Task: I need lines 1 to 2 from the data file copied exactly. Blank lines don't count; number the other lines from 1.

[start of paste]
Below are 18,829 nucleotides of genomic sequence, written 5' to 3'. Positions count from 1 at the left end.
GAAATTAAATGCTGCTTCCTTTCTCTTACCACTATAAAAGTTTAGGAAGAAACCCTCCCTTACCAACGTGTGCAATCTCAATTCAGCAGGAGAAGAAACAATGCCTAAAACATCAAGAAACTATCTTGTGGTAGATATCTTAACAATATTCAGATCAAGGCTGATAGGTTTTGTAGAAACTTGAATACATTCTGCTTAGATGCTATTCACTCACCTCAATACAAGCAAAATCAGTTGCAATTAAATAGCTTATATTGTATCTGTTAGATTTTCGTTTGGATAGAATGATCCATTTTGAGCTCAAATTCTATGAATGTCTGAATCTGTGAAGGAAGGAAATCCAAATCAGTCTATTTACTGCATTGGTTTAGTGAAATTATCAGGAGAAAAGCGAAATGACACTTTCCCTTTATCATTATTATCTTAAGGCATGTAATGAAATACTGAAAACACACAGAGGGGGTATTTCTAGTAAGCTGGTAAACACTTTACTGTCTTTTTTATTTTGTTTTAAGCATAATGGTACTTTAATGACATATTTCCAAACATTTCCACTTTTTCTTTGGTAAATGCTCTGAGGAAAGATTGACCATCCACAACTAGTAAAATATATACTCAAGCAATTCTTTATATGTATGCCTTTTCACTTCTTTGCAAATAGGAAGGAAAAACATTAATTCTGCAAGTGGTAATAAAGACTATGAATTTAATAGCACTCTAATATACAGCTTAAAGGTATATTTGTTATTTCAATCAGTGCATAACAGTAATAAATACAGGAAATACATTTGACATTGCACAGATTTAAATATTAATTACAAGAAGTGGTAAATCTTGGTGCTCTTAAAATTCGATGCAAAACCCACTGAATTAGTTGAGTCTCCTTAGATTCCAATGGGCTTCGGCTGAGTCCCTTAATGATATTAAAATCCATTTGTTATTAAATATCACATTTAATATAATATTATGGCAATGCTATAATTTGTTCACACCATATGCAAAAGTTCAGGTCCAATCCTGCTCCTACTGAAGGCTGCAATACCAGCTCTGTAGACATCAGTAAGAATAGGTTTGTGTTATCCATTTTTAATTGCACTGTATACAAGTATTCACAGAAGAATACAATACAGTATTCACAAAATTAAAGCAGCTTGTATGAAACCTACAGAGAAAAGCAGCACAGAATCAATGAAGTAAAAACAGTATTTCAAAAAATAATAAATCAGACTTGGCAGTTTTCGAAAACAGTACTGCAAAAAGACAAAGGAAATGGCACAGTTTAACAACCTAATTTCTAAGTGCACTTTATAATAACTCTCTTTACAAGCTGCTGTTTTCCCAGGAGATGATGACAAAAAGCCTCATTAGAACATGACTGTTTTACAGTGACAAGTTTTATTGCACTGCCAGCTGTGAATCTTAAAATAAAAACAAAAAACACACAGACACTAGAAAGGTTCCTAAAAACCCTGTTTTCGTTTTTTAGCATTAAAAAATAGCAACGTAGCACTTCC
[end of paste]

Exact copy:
Below are 18,829 nucleotides of genomic sequence, written 5' to 3'. Positions count from 1 at the left end.
GAAATTAAATGCTGCTTCCTTTCTCTTACCACTATAAAAGTTTAGGAAGAAACCCTCCCTTACCAACGTGTGCAATCTCAATTCAGCAGGAGAAGAAACAATGCCTAAAACATCAAGAAACTATCTTGTGGTAGATATCTTAACAATATTCAGATCAAGGCTGATAGGTTTTGTAGAAACTTGAATACATTCTGCTTAGATGCTATTCACTCACCTCAATACAAGCAAAATCAGTTGCAATTAAATAGCTTATATTGTATCTGTTAGATTTTCGTTTGGATAGAATGATCCATTTTGAGCTCAAATTCTATGAATGTCTGAATCTGTGAAGGAAGGAAATCCAAATCAGTCTATTTACTGCATTGGTTTAGTGAAATTATCAGGAGAAAAGCGAAATGACACTTTCCCTTTATCATTATTATCTTAAGGCATGTAATGAAATACTGAAAACACACAGAGGGGGTATTTCTAGTAAGCTGGTAAACACTTTACTGTCTTTTTTATTTTGTTTTAAGCATAATGGTACTTTAATGACATATTTCCAAACATTTCCACTTTTTCTTTGGTAAATGCTCTGAGGAAAGATTGACCATCCACAACTAGTAAAATATATACTCAAGCAATTCTTTATATGTATGCCTTTTCACTTCTTTGCAAATAGGAAGGAAAAACATTAATTCTGCAAGTGGTAATAAAGACTATGAATTTAATAGCACTCTAATATACAGCTTAAAGGTATATTTGTTATTTCAATCAGTGCATAACAGTAATAAATACAGGAAATACATTTGACATTGCACAGATTTAAATATTAATTACAAGAAGTGGTAAATCTTGGTGCTCTTAAAATTCGATGCAAAACCCACTGAATTAGTTGAGTCTCCTTAGATTCCAATGGGCTTCGGCTGAGTCCCTTAATGATATTAAAATCCATTTGTTATTAAATATCACATTTAATATAATATTATGGCAATGCTATAATTTGTTCACACCATATGCAAAAGTTCAGGTCCAATCCTGCTCCTACTGAAGGCTGCAATACCAGCTCTGTAGACATCAGTAAGAATAGGTTTGTGTTATCCATTTTTAATTGCACTGTATACAAGTATTCACAGAAGAATACAATACAGTATTCACAAAATTAAAGCAGCTTGTATGAAACCTACAGAGAAAAGCAGCACAGAATCAATGAAGTAAAAACAGTATTTCAAAAAATAATAAATCAGACTTGGCAGTTTTCGAAAACAGTACTGCAAAAAGACAAAGGAAATGGCACAGTTTAACAACCTAATTTCTAAGTGCACTTTATAATAACTCTCTTTACAAGCTGCTGTTTTCCCAGGAGATGATGACAAAAAGCCTCATTAGAACATGACTGTTTTACAGTGACAAGTTTTATTGCACTGCCAGCTGTGAATCTTAAAATAAAAACAAAAAACACACAGACACTAGAAAGGTTCCTAAAAACCCTGTTTTCGTTTTTTAGCATTAAAAAATAGCAACGTAGCACTTCC